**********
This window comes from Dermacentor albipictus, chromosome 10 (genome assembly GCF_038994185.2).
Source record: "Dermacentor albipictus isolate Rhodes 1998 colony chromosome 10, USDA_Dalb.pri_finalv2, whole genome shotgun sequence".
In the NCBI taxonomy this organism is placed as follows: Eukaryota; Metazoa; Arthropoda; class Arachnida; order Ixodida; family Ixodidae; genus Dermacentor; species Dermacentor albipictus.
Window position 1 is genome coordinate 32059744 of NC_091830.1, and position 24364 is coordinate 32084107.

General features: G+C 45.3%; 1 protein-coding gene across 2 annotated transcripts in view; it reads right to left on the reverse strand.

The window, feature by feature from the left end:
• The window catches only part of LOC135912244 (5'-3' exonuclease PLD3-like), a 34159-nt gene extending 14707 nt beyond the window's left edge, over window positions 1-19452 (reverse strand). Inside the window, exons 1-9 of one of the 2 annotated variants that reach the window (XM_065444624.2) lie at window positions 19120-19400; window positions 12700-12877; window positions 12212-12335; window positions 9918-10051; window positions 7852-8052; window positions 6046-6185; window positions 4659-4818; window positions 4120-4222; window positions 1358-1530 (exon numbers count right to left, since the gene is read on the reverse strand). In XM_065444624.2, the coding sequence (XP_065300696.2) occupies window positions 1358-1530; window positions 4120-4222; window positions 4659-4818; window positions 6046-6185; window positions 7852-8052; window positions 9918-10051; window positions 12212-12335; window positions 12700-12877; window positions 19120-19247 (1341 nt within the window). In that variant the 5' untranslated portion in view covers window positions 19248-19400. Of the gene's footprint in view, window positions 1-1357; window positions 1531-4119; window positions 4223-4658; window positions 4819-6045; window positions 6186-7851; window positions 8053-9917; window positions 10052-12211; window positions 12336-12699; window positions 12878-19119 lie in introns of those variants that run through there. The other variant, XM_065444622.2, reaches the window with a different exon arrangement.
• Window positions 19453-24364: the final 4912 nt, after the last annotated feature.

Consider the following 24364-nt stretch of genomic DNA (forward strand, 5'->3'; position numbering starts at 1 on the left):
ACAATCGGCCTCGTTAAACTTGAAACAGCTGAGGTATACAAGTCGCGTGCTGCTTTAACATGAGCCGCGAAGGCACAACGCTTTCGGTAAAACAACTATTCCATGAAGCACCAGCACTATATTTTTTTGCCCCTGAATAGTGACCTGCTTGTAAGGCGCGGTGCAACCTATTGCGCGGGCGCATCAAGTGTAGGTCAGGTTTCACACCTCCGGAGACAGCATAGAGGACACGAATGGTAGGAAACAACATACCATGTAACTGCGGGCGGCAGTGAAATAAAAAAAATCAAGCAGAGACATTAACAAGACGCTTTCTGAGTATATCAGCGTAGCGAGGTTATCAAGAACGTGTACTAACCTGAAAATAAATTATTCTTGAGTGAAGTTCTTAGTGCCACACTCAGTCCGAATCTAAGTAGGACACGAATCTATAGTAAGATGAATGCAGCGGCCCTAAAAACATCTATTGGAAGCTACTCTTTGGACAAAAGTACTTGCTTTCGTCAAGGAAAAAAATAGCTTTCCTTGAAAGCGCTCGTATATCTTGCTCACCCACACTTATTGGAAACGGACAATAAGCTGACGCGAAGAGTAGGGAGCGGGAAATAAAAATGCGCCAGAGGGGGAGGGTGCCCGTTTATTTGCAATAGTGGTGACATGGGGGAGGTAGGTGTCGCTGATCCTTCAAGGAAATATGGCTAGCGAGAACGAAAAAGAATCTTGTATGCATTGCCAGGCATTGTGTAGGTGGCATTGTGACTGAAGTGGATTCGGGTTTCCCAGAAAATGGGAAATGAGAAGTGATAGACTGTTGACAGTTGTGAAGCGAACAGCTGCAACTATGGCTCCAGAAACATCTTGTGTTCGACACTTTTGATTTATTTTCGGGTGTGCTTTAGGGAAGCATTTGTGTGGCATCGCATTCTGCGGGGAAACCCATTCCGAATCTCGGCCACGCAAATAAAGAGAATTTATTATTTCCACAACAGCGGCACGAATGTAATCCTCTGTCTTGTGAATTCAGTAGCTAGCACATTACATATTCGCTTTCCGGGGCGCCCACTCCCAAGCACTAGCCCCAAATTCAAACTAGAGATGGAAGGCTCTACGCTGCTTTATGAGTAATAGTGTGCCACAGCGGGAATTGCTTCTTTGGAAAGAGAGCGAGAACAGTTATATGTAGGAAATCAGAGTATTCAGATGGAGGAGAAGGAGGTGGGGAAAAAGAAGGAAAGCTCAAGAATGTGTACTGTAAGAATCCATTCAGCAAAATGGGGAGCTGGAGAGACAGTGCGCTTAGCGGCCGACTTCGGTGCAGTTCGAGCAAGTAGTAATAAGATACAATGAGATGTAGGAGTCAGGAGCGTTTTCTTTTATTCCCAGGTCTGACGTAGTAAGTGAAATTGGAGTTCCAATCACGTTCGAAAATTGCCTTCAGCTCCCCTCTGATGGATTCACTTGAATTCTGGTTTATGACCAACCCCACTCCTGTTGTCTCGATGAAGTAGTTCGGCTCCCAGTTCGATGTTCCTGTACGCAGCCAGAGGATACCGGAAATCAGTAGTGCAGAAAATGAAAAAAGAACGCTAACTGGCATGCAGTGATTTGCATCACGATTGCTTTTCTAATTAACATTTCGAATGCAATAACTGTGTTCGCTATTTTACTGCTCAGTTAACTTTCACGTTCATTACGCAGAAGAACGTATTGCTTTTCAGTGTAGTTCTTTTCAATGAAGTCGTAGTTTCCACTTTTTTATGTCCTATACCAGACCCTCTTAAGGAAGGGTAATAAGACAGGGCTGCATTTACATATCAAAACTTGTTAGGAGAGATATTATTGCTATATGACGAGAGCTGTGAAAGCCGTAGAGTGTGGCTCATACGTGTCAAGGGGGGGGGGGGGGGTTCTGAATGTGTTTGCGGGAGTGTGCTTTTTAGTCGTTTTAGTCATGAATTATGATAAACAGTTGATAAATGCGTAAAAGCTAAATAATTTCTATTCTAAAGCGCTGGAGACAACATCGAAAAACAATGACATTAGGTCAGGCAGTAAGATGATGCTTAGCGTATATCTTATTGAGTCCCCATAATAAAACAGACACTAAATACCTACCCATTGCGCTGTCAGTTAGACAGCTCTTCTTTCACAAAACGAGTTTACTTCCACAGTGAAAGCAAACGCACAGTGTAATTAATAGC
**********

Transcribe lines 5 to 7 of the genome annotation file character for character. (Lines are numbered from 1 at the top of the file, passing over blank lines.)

General features: G+C 45.3%; 1 protein-coding gene across 2 annotated transcripts in view; it reads right to left on the reverse strand.

The window, feature by feature from the left end:
• The window catches only part of LOC135912244 (5'-3' exonuclease PLD3-like), a 34159-nt gene extending 14707 nt beyond the window's left edge, over window positions 1-19452 (reverse strand). Inside the window, exons 1-9 of one of the 2 annotated variants that reach the window (XM_065444624.2) lie at window positions 19120-19400; window positions 12700-12877; window positions 12212-12335; window positions 9918-10051; window positions 7852-8052; window positions 6046-6185; window positions 4659-4818; window positions 4120-4222; window positions 1358-1530 (exon numbers count right to left, since the gene is read on the reverse strand). In XM_065444624.2, the coding sequence (XP_065300696.2) occupies window positions 1358-1530; window positions 4120-4222; window positions 4659-4818; window positions 6046-6185; window positions 7852-8052; window positions 9918-10051; window positions 12212-12335; window positions 12700-12877; window positions 19120-19247 (1341 nt within the window). In that variant the 5' untranslated portion in view covers window positions 19248-19400. Of the gene's footprint in view, window positions 1-1357; window positions 1531-4119; window positions 4223-4658; window positions 4819-6045; window positions 6186-7851; window positions 8053-9917; window positions 10052-12211; window positions 12336-12699; window positions 12878-19119 lie in introns of those variants that run through there. The other variant, XM_065444622.2, reaches the window with a different exon arrangement.